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The AAPG/Datapages Combined Publications Database

CSPG Special Publications


Sedimentary Basins and Basin-Forming Mechanisms — Memoir 12, 1987
Pages 447-461
Foreland Basins

Analysis of Temperatures and Thermal Processes in the Uinta Basin

Sean D. Willett, David S. Chapman


From the thermal-mechanical modeling of the genesis and evolution of sedimentary basins, generally two parameters can be predicted: tectonic subsidence history and thermal history, the latter being most commonly characterized by surface heat flow as a function of time. Whereas subsidence data have been analyzed and used extensively to constrain thermal-mechanical models, thermal data have received less attention in spite of their importance in estimating hydrocarbon maturation.

We consider a detailed knowledge of the present day temperature distribution within a basin to be important both as a constraint for thermal evolution models, and equally as an indication of the processes that may have governed the thermal state of the basin through time. Individual factors to be considered are: 1) basal heat flux into the basin, indicative of the thermal state of the lithosphere; 2) thermal properties (conductivity and diffusivity) of the sedimentary fill, and 3) redistribution of heat within a basin, especially by fluid migration. The relative importance of these factors, which may vary within a basin and between basins, can be determined by careful analysis of the present day thermal field.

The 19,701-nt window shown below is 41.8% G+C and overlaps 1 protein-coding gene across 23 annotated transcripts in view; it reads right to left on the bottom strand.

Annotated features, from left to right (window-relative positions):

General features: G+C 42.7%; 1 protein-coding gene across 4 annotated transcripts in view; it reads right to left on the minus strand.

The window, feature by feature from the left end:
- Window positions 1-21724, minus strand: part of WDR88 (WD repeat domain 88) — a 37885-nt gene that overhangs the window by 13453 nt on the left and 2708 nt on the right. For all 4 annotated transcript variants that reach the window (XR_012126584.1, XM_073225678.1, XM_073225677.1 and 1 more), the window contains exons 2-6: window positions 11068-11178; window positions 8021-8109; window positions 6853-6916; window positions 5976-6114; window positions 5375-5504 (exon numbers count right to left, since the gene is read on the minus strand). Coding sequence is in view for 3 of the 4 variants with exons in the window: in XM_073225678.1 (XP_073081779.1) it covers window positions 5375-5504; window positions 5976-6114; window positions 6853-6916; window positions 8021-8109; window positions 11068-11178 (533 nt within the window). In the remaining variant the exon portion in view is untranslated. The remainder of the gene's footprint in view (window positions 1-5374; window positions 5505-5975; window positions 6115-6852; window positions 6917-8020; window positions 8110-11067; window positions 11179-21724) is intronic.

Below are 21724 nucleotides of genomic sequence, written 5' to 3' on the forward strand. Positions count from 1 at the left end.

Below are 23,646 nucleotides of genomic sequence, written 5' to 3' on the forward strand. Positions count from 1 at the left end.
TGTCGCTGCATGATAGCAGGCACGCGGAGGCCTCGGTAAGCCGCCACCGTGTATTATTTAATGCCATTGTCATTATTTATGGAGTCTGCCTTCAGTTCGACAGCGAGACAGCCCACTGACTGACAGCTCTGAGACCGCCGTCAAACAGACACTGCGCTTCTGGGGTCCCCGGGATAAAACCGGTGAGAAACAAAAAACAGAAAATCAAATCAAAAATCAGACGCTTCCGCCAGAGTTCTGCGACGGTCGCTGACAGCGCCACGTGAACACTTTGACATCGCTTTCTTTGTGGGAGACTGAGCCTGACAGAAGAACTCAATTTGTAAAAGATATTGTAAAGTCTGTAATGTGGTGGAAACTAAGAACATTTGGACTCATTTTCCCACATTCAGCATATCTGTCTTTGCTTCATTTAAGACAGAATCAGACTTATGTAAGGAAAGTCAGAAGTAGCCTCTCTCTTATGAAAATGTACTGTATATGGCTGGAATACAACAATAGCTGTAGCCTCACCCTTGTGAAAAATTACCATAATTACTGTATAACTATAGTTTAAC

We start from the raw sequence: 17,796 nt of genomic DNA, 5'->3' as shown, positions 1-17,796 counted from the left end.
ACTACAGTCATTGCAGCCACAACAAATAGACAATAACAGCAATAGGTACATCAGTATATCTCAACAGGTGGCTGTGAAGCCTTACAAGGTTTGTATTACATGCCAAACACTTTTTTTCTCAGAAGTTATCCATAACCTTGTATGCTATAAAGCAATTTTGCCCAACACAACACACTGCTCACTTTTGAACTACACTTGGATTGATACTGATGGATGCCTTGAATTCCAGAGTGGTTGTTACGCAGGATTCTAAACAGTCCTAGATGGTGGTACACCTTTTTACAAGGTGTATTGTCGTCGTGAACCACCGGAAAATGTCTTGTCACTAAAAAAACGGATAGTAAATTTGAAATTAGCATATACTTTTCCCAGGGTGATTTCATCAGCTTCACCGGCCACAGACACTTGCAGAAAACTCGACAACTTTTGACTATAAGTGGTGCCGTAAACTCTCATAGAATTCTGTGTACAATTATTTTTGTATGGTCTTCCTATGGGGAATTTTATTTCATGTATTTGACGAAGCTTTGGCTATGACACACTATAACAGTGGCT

We present a method for analyzing the thermal states of basins that integrates the types of data most commonly available: bottom hole temperatures (BHT) from exploration drillholes, conventional heat flow measurements, thermal conductivity measurements or estimates, and depths of lithological boundaries. The variation in thermal conductivity is treated as a stochastic process in space and a formal inversion of the temperature data is performed to obtain the maximum likelihood estimation of the temperature field (and associated variance) throughout the basin. Interpretation of the derived thermal field is accomplished by deterministic modeling, which simulates actual structure, conductivity heterogeneities and possible groundwater flow systems.

The method is applicable to all basins but is illustrated for the Uinta Basin, a Laramide compressional basin in the Western U.S.A., where previous studies indicate large lateral variations in the temperature field and in thermal conductivity, and significant thermal perturbations, which were the result of a regional groundwater flow system.

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